DISH Network's price surge today will have many doubting analyst views on the stock. Ending the day at $6.78, DISH has posted 8.2% gains, meaning that many investors are willing to buy the stock despite its average rating of hold. What factors might be motivating these buyers?
Over the last year, DISH Network shares have moved -61.0% while trading between the prices of $5.83 and $18.07. This represents a -78.0% difference compared to the S&P 500, which moved 17.0% over the last 52 weeks.
At its current price of $6.78 per share, DISH has a trailing price to earnings (P/E) ratio of 2.4 based on its 12 month trailing earnings per share of $2.77. Considering its future earnings estimates of $0.38 per share, the stock's forward P/E ratio is 17.8. In comparison, the average P/E ratio of the Telecommunications sector is 18.85 and the average P/E ratio of the S&P 500 is 15.97.
DISH Network's P/E ratio tells us how much investors are willing to pay for each dollar of the company's earnings. The problem with this metric is that it doesn't take into account the expected growth in earnings of the stock. We can solve this problem by dividing the trailing P/E ratio by the company's five year earnings growth estimate, which in this case gives us a -0.15 Price to Earnings Growth (PEG) ratio.
A PEG ratio between 0 and 1 indicates a potentially undervalued stock. This metric is useful because some companies have a low P/E ratio for a reason: there is no earnings growth potential in the stock. Other companies may have high P/E ratios, but may still be undervalued if they have very high expected earnings growth rates. The main caveat with the PEG ratio is that it relies on the company's earnings growth estimates, which are potentially subject to manipulation.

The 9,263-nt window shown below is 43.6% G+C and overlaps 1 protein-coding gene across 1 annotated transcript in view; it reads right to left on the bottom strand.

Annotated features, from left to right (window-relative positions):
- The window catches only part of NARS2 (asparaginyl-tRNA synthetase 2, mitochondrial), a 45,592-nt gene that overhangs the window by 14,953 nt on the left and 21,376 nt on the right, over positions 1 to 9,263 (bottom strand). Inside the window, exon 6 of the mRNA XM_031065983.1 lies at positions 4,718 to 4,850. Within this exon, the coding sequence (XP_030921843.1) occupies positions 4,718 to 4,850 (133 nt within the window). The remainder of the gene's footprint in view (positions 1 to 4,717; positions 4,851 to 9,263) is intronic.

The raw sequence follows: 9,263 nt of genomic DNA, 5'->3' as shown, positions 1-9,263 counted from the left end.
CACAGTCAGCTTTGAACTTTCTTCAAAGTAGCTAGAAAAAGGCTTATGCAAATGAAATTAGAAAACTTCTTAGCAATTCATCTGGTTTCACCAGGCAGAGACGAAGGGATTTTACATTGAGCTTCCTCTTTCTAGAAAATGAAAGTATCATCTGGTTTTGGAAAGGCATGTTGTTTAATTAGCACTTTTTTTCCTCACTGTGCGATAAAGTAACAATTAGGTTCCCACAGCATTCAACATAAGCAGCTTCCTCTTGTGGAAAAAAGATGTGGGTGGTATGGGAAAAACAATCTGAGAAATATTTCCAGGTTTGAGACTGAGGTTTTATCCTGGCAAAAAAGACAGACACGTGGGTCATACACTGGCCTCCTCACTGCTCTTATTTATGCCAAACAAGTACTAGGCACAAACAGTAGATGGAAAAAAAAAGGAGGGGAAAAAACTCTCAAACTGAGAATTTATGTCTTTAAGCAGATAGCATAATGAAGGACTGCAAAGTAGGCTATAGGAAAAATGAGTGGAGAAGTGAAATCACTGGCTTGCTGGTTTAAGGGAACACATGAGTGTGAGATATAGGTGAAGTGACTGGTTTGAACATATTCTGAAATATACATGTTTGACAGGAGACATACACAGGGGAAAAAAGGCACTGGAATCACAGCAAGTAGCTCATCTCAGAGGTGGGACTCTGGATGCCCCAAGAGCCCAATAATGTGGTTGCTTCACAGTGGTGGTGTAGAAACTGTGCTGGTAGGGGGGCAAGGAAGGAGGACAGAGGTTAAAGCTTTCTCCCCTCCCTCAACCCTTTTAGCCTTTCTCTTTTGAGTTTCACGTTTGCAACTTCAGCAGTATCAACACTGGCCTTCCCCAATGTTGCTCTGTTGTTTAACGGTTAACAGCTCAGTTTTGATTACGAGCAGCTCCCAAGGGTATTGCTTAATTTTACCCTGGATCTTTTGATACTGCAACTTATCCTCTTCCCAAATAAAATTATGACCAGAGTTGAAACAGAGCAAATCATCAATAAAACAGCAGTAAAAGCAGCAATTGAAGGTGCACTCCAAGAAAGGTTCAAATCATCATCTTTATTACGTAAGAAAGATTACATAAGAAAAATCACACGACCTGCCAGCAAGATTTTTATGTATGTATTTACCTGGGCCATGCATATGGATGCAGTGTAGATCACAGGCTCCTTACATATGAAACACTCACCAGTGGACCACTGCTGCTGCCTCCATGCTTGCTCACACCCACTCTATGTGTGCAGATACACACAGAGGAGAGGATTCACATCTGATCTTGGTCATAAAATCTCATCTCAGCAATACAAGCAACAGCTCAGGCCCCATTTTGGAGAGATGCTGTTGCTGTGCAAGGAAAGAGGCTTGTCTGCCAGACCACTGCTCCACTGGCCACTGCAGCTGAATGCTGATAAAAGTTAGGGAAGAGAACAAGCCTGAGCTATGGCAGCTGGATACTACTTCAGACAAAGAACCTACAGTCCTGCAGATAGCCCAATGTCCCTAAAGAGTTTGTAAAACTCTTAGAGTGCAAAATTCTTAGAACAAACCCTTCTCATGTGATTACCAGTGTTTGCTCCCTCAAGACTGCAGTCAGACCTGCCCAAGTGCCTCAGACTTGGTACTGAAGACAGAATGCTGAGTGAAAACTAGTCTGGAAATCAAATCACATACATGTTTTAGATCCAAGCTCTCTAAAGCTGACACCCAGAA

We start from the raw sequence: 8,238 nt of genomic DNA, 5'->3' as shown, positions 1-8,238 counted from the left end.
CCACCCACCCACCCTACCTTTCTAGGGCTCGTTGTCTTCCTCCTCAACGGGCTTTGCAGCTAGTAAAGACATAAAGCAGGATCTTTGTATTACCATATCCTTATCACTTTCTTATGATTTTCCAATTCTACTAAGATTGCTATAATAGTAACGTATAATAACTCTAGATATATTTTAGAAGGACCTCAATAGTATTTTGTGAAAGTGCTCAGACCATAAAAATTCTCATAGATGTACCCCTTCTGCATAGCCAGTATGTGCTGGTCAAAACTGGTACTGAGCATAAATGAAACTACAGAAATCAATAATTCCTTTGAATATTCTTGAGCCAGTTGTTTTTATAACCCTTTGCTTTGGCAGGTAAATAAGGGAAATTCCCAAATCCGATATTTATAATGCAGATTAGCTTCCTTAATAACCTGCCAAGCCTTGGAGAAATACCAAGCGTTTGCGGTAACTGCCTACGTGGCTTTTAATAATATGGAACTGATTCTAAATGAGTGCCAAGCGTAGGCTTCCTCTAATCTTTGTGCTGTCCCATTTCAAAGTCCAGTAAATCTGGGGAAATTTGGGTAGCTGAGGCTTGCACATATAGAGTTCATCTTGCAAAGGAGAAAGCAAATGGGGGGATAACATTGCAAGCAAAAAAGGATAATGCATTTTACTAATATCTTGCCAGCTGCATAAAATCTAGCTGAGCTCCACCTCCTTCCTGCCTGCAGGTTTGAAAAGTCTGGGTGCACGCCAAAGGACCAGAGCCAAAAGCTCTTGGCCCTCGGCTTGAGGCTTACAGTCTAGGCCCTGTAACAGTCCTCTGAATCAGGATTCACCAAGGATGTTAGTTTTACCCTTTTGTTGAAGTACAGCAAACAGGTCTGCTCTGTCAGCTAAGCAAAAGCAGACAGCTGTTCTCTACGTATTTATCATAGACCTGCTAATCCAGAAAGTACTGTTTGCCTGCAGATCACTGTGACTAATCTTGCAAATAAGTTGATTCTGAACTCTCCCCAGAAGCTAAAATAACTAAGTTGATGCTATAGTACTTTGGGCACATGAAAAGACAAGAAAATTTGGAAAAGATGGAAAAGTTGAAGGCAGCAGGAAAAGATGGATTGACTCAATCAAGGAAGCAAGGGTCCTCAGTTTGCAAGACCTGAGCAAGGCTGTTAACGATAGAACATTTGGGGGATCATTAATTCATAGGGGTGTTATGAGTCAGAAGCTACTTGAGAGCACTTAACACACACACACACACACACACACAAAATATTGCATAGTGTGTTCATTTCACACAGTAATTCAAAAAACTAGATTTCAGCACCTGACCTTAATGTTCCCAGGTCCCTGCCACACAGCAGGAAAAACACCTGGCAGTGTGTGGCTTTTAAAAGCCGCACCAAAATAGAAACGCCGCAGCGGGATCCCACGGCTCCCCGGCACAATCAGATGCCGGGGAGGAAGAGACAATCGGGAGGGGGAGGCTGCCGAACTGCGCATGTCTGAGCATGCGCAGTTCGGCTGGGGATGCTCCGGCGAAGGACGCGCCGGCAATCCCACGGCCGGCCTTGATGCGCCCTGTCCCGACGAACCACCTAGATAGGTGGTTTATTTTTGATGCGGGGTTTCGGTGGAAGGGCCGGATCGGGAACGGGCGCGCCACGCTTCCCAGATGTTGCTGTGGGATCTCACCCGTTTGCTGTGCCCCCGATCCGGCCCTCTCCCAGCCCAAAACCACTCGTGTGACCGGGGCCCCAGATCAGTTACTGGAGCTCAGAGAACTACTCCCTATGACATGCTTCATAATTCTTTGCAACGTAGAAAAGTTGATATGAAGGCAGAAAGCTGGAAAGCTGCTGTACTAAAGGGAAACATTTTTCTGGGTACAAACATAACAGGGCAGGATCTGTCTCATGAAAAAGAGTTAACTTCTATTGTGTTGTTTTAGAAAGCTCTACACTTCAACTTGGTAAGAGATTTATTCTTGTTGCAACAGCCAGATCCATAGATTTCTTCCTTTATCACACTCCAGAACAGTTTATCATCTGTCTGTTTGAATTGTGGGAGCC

We can also compare the ratio of DISH Network's price to its book value. A company's book value refers to its present equity value: what is left when we subtract its liabilities from its assets. DISH has a book value of 0.2, with anything close or below one indicating a potentially undervalued company.
A comparison of the share price versus company earnings and book value should be balanced by an analysis of the company's ability to pay its liabilities. One popular metric is the Quick Ratio, or Acid Test, which is the company's current assets minus its inventory and prepaid expenses divided by its current liabilities. DISH Network's quick ratio is 0.461. Generally speaking, a quick ratio above 1 signifies that the company is able to meet its liabilities.
Next up in our analysis is DISH Network's free cash flow, which stands at $5.82 Billion. This represents the cash that is available to the company after all of its expenses and income are accounted for -- including those that arise outside of its core business activities. This money can be used to re-invest in the business or to payout a dividend. For now, at least, DISH Network has chosen the former.
By most metrics, DISH Network is an undervalued stock. So why are analysts giving it a low rating? It probably has to do with their perception of its limited growth potential, as represented by its elevated PEG ratio. For growth-oriented investors, DISH is cheap for a reason. On the other hand, diehard value investors believe that if you wait long enough an undervalued stock will always reach a fair valuation. We will continue to monitor the stock to see which thesis prevails.